Friday, February 29, 2008

ObjectDock Review

I found a new program the other day and so far it's earned my seal of approval. It's called ObjectDock, by Statdock. You know that bar of icons on the bottom screen of every Mac? Well, this is the PC version. I found it for free at where they offer all sorts of free (and paid for) packages. I've tried some of their other programs, but this one seems to actually be helpful. One of the features I like is the ability to add docklets, or buttons that do a little more than just act as a shortcut. I went to and found all sorts to choose from. One docklet displays icons from my system tray so I can completely hide my task bar and gain that space back. Another one I like I found at which will put folder contents into a stack for easy viewing. There are many more, like a battery monitor, to choose from.

I really like this program because it gives me back my desktop. I don't have to share it with task bar, or deal with the task bar popping out any time something happens. You know what? This is enough reading. Go ahead and download it and try it for a week. Trust me, I think you'll like it and if you have any questions feel free to send them my way.

Thursday, February 28, 2008

Web Crawler Research

I've recently been doing a lot of research on making a web crawler and it's fairly interesting. Basically, a web crawler is a program that makes a map of the web. You start out with a url, say, and then this application scans the page for all of the links. It creates a list of those links for later processing. Then, the application reads the current page. It can look at everything (pictures, layout, meta tags, etc.) or it could just look at a couple things, like just the text. It then takes that information and stores it - probably on a server.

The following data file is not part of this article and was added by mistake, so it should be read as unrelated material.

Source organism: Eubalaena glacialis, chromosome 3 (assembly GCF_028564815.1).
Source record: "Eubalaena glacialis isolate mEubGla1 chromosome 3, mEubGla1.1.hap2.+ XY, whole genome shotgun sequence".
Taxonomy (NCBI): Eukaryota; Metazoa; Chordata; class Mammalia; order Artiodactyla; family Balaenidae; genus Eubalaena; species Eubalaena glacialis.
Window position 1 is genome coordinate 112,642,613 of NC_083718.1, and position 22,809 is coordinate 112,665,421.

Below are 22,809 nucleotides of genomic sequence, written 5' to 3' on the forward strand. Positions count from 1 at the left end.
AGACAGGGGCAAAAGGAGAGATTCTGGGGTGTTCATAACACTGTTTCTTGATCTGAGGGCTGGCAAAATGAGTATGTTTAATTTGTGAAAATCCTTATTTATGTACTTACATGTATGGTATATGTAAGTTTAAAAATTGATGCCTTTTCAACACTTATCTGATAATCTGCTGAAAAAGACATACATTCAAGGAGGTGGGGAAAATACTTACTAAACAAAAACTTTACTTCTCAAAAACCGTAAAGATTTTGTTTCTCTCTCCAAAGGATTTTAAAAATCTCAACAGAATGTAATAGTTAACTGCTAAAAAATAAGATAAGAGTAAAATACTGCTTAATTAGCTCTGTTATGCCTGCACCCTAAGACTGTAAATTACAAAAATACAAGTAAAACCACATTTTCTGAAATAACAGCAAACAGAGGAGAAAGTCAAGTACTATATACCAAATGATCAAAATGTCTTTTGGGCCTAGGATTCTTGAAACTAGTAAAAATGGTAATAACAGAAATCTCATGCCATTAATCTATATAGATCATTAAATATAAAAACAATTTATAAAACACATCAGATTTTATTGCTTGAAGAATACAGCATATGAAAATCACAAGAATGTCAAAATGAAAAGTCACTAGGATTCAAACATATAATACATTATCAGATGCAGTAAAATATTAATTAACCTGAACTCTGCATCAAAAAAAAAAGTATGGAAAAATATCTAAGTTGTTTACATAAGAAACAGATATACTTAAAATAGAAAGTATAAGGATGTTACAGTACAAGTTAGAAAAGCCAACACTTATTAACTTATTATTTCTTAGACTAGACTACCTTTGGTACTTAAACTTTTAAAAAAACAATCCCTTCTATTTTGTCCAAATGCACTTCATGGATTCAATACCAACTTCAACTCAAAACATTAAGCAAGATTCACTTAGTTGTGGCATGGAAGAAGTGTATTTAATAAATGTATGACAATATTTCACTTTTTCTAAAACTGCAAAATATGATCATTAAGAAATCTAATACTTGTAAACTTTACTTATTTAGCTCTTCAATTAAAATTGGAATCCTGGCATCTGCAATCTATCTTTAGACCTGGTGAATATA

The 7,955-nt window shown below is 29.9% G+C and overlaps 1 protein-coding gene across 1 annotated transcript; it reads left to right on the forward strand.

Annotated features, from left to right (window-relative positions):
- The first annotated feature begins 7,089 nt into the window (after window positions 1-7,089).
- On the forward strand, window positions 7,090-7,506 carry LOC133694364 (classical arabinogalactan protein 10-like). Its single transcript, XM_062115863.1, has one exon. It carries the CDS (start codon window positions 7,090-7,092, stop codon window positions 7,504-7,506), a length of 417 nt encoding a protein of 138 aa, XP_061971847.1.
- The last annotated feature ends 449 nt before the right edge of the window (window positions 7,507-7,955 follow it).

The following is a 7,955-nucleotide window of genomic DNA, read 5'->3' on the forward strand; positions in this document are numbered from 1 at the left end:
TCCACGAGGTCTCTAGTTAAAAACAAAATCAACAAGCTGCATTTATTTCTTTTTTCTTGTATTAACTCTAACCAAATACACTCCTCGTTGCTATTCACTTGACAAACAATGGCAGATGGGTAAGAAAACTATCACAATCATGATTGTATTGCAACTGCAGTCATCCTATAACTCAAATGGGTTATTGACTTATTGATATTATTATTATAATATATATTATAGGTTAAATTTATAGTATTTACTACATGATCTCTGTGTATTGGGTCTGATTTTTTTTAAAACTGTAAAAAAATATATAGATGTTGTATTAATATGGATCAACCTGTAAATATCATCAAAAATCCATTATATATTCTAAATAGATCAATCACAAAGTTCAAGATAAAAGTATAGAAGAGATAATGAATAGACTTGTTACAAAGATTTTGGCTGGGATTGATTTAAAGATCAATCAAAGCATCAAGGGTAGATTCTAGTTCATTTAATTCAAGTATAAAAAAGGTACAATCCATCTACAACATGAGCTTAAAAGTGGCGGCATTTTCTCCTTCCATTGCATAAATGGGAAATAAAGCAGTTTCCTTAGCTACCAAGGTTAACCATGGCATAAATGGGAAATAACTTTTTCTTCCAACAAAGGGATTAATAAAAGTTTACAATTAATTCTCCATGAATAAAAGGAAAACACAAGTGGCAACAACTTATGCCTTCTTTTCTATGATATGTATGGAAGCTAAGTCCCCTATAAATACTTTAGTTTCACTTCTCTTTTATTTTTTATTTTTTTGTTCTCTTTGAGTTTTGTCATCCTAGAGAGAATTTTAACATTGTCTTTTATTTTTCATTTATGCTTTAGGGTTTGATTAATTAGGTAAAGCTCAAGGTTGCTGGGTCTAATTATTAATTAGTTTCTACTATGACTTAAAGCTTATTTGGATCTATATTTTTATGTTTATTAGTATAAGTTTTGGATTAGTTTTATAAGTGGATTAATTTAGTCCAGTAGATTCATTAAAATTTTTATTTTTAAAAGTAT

Once it's done everything you want it to do on that page it goes to the first link on the list recently created, say, and starts all over. First, creating a list of new links (pages) and then taking an inventory (also called indexing) of the items on the page.

It's a fairly simple process, but can get kind of hairy fast. I mean, just think of all the links on Yahoo! or Digg. The list of pages to visit can get long very fast. As a matter of fact, most web crawlers are estimated to only cover up to 16% of the web at one time. The problem is that the application simply can't run fast enough to view everything out there because pages are being added and changed way too fast.

Isn't that crazy! I've found that to build a web crawler is pretty straight forward, but to make one that works efficiently is more of a challenge. The big challenge I'm facing right now is deciding what language to use. You see, web crawlers are so flexible they can be written in PHP, Perl, Python, Java or even C++. What's the best choice? Good question.

I guess the trick is to pick a language I'm kind of comfortable with and start there. I should probably just try and make one with the understanding that it won't be optimized, but at least I've got something to improve on.

We'll see if it works out. My personal goal is to have something working by the end of next week. Wish me luck.